One of the DAACG representatives, commenting on Bishop Vazgen's treatment, said that the letter to the Prime Minister talks about "Georgianized Armenian churches". These words cast doubt on the validity of the claims in their first paragraph, because "Georgianized Armenian churches" are temples owned by the Georgian Orthodox Church, which, as was stated in denial, "the Armenian Diocese in Georgia doesn't claim." At the same time, the first paragraph contradicts the third point, which said that DAACG reports that GOC has assigned a number of Armenian churches.

 

The Patriarch's secretary, archpriest Michael Botkoveli, takes note of unfounded claims. "At first we did not believe that DAACG addressed the Prime Minister of Georgia with the letter to return 450 churches. We do not believe because of the complete absurdity of such a claim. Are there so many churches in Armenia, if they counted 450 Armenian churches in Georgia? The DAACG's handling of Garibashvili is another attempt to complicate relations with the Georgian church. We have to hold a conversation with them to clarify some issues," he said.According to the archpriest, the approach which was elected by DAACG is "very unconstructive", because, as part of the restitution of property, it can be only "a few churches and with the participation of historians and art critics." 

 

Meanwhile, the existence of Georgian-based Armenian churches in Tbilisi is denied in the fourth paragraph of letter, because "none of the Armenian churches in Georgia was built on the basis of the Georgian temple, although we unfortunately cannot say the same about the Georgian church", (for example, the Holy Trinity Cathedral of Tbilisi). The fifth paragraph explains that DAACG wishes only to restore justice, because "confiscated property was returned to the Georgian Orthodox Church, and wasn't to the Armenian Diocese."

 

In the sixth paragraph an interstate nature of the dispute is refuted, because "the question of restitution of Armenian churches in Georgia is a domestic matter." These two points contradict each other, as the status of a legal entity directly related to the issue of restitution of property, because giving to the Diocese the status of a subject makes it a subject of Georgian law and international law.

 

The fifth and sixth paragraphs overlap (as political momentum in the conflict arises because of its interstate nature) and do not include the famous visit to Georgia of the head of the Armenian Apostolic Church, His Holiness Karekin II, when there was a video on social networks in which the Armenian Patriarch of Georgia chastised Ilia II for refusing to give DAACG legal status.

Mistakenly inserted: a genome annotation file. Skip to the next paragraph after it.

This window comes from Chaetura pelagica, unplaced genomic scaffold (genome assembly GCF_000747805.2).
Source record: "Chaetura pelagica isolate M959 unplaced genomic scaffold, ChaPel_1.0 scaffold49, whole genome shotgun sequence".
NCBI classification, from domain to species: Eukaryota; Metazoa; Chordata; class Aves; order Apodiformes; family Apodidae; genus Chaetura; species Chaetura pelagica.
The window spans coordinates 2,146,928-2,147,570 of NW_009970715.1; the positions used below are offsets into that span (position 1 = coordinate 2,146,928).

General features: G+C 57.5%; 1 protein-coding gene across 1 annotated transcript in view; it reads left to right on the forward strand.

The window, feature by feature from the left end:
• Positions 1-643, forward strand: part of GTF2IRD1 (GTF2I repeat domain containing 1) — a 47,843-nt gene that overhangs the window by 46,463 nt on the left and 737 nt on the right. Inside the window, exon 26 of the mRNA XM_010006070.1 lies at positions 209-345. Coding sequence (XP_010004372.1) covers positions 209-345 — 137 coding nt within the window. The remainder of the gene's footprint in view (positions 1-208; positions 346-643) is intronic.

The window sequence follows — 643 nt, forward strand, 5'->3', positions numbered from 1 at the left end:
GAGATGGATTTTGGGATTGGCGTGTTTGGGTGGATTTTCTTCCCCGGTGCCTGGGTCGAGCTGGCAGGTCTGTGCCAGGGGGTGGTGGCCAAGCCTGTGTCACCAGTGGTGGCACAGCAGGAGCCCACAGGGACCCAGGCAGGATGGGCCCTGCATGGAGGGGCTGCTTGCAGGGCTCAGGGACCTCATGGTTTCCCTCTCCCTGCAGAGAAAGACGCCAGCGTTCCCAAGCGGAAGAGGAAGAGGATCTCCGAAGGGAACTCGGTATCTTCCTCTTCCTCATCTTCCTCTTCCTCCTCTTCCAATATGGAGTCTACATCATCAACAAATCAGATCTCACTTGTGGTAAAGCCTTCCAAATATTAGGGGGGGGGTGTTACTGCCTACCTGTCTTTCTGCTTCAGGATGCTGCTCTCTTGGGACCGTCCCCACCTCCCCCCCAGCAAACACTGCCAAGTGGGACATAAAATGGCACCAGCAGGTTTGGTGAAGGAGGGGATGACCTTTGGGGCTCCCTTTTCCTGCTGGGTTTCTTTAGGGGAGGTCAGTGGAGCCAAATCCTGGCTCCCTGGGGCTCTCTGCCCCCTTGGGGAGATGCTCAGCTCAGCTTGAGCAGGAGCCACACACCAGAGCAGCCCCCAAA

In the seventh paragraph there is a charge of inciting ethnic hatred, because the Diocese is named in the article as the "Armenian side", but the fifth paragraph of the letter cancels it out: because the Diocese claims the legal nature of a property dispute, it is the Armenian side, opposing the Georgian side - in this expression there is no indication of any DAACG affiliation to the Armenian nation, nor the Armenian state.

 

The eighth paragraph includes an observation about repeated consideration of the restitution of property confiscated from religious minorities during the Soviet period. But there is no refutation of the appeal to UNESCO in connection with the restitution of churches, although a few days ago, in an interview with the Georgian edition of "Kvira", the head of the legal department of DAACG, Levon Asahanyan, strongly rejected allegations of such plans. 

 

The ninth paragraph states that Bishop Vazgen's expression of meeting Chakhalyan "as a hero and fighter against Georgian imperialism", is "inappropriate exaggeration on a religious theme." The evaluation of cordiality, of course, is a subjective element, but the expression "fighter against Georgian imperialism" is right, because it ironically represents Chakhalyan's separatist activities. 


In the last paragraph of the letter, DAACG informs that the State Agency for Religious Affairs was created in 2014, which is competent to contribute to a resolution of the Georgian religious organizations's problems. This item corresponds to reality and does not contradict the other, but does not apply to the content of the article titled "Armenia wants to win some 450 churches of Georgia in court."